Attorneys may very well be our canary in a cole mine. Attorneys play a vital role in our society. So many of our conflicts are played out with the assistance of attorneys. In fact, attorneys also represent, in sheer numbers, quite a significant proportion of our society (roughly 1.3 million in the U.S.). The significance extends far beyond mere population figures. Many of the most powerful leaders in our communities in the United States are attorneys—whether the people with whom they work or the people who vote for them, know it or not. 1 Like it or not, attorneys wield a great deal of control in our society.
The Scrutiny of Attorneys
Attorneys’ prominence attracts both positive and negative appraisals. Close scrutiny of attorneys’ activities is understandable when one considers the power attorneys wield. The professional activities of attorneys reach the rest of us, chiefly and most directly, through influence over the nature and content of our system of laws and through the related processes involved in law enforcement. But attorneys’ influence also indirectly reaches us, by influencing the development of our educational institutions and of the cultural climate. Attorneys’ broad-ranging influence arguably lies at the root of their membership among the cultural elite, but it also compels some commentators to closely scrutinize attorneys’ activities.
This scrutiny has revealed a strange phenomenon. Our society seems at once to respect and to despise attorneys. The popular press is rife with examples of passionate criticisms of the legal profession. The authors of one book, particularly critical of lawyers, stated in the introduction, only partly with facetious intentions, that “if reading this book turns even one young mind from the path of law school and toward a healthy and productive life, our work will have been worthwhile”. Indeed, the public’s negative appraisal of the behavior of attorneys has been a topic of great concern, both to attorneys, and to academics interested in examining attorneys’ values and beliefs. In view of the prevalence of negative appraisals of attorneys’ behavior, it is indeed ironic that few citizens would quarrel with the ideals which lie at the foundation of the United States’ legal profession, as described by John Adams, in 1759: “to what greater Character can any Mortal aspire, than to be possessed of all this knowledge, well digested, and ready at Command, to assist the Feeble and Friendless, to discountenance the haughty and lawless, to procure Redress of Wrongs, the Advancement of Right, to assert and maintain Liberty and Virtue, to discourage and abolish Tyranny and Vice”.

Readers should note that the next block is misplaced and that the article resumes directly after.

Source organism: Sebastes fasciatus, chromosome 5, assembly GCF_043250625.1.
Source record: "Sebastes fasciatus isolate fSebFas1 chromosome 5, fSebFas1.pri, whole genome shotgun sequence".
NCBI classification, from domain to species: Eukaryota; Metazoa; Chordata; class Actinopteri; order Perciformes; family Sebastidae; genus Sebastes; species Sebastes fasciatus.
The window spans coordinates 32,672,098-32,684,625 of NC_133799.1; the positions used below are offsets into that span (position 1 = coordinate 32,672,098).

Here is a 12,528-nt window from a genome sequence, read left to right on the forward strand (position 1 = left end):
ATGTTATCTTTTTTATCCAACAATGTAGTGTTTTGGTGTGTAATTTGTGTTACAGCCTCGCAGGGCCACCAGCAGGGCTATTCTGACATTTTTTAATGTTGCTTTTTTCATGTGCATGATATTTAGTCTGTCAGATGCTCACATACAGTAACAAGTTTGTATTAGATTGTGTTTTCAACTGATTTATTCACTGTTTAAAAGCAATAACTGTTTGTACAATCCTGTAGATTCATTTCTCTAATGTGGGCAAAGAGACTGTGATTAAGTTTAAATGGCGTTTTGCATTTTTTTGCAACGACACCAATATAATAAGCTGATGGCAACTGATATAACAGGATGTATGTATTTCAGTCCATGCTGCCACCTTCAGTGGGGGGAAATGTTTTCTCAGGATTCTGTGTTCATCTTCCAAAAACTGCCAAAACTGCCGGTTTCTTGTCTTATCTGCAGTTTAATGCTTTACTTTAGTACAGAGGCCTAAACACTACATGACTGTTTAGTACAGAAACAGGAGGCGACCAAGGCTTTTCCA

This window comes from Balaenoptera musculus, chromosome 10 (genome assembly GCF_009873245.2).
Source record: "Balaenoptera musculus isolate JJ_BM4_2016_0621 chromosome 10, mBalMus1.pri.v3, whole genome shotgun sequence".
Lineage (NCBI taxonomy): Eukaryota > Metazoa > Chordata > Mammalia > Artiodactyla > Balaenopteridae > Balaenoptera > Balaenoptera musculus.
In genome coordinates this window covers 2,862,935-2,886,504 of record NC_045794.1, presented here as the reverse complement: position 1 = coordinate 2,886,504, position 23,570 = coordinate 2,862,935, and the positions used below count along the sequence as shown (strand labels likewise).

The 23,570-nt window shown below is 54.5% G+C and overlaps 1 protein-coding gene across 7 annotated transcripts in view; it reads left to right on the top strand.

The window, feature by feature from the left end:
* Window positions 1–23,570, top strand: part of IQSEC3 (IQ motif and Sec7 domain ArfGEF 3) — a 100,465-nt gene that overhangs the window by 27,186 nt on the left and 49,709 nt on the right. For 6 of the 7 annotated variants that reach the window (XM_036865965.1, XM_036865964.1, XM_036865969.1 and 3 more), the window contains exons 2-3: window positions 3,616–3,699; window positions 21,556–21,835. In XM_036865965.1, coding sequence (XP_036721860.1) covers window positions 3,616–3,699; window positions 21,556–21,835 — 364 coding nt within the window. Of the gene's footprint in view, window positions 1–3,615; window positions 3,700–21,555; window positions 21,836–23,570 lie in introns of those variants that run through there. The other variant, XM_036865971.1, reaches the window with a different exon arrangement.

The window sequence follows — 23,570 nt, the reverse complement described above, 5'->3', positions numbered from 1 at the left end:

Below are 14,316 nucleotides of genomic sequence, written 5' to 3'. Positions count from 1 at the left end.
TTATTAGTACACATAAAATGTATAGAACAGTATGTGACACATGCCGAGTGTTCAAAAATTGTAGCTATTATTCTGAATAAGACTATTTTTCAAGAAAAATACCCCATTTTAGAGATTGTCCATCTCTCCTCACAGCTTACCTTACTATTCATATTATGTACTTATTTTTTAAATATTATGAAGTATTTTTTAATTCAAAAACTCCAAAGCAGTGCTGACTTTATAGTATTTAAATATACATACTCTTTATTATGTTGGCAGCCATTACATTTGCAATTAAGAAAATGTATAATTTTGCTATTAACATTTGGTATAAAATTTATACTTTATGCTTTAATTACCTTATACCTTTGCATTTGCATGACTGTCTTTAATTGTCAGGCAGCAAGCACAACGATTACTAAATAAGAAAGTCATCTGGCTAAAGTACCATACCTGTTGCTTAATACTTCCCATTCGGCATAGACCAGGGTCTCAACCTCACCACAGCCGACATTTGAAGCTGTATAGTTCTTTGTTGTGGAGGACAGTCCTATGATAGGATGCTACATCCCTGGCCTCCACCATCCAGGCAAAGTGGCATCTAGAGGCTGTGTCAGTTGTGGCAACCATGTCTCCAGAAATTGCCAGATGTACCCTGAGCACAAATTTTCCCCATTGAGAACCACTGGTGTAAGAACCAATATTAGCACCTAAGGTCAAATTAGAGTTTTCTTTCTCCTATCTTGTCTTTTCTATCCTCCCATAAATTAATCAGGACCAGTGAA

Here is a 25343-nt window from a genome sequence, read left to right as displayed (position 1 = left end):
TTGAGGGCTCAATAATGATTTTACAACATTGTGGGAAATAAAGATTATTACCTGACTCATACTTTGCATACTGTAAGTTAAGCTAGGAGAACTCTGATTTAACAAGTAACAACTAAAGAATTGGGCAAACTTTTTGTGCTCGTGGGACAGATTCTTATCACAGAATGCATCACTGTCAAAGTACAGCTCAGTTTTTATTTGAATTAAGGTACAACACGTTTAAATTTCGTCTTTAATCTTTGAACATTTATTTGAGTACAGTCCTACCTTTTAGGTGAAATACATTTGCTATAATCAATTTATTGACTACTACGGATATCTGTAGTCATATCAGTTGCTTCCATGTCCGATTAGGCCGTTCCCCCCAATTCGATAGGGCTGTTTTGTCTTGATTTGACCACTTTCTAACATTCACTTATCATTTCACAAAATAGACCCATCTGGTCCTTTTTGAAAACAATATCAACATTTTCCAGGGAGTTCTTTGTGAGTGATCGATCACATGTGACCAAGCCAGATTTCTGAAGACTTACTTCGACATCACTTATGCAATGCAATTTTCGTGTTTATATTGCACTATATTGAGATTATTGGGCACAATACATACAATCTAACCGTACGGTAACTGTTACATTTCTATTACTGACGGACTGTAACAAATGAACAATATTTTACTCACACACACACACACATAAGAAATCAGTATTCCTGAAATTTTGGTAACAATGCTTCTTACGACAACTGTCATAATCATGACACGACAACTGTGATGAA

Psychological Research of Attorneys
In a free society, the way attorneys are perceived by non-attorneys is vitally important. Our reliance on attorneys makes this so. As a result, it would seem important to carefully examine how attorneys tend to behave and how they tend to feel—what makes attorneys “tick.” The problem is, this requires attorneys’ interest and involvement, and that is not so easy to acquire. Thus, the field of psychology has not engaged in enough of this kind of research.
Examination of Attorneys through their Legal Training
A number of years ago, in 1997, to be exact, I completed a study that examined law students at various stages of their legal training. My intention was to seek to determine what types of people are drawn to law and how legal training might impact a person’s personality development.
Why Study Attorney’s Mental Health?
The causative role the public might play in the development of a personality style common among attorneys has also not been addressed extensively by the field of psychology. It’s unfortunate, because, any discernible differences in the ways attorneys think and behave are likely related to goals attorneys are asked to achieve. Behaviors tend to serve functions. For example, if asked, any attorney could provide examples of people who sought their assistance and expressly stated a desire to inflict emotional and financial pain on a business or person with which they have a legal dispute.
Another reason to study attorneys’ behavior and feeling states is to assess their health statuses. Alan Goodwin’s research was aimed at acquiring information regarding lawyers’ behaviors to provide a window through which both short and long-term health risks might be assessed.
Are Attorney’s Different or the Same as Non-Attorneys?
One of the primary hypotheses driving this research effort was the notion that attorneys are, in fact, different from non-attorneys. As an attorney who is now a licensed psychologist, I believed that to be true—but I did not have research to support my suspicions. In truth, I did not know in what ways I would discover lawyers differ. For this reason, I sought to examine the precise nature of the differences.
Similarly, I sought to examine whether any differences between attorneys and non-attorneys might be detected as stable traits in young people who seek to become lawyers, or whether the differences are acquired some time after the start of classes at a law school.
Since there are so many lawyers, having such varied interests and playing such diverse roles in our society, it is very difficult to study them as a single group. In this sense, Alan’s study constituted a search for commonalities among lawyers.
Attorney Mental Health Part 2 coming soon…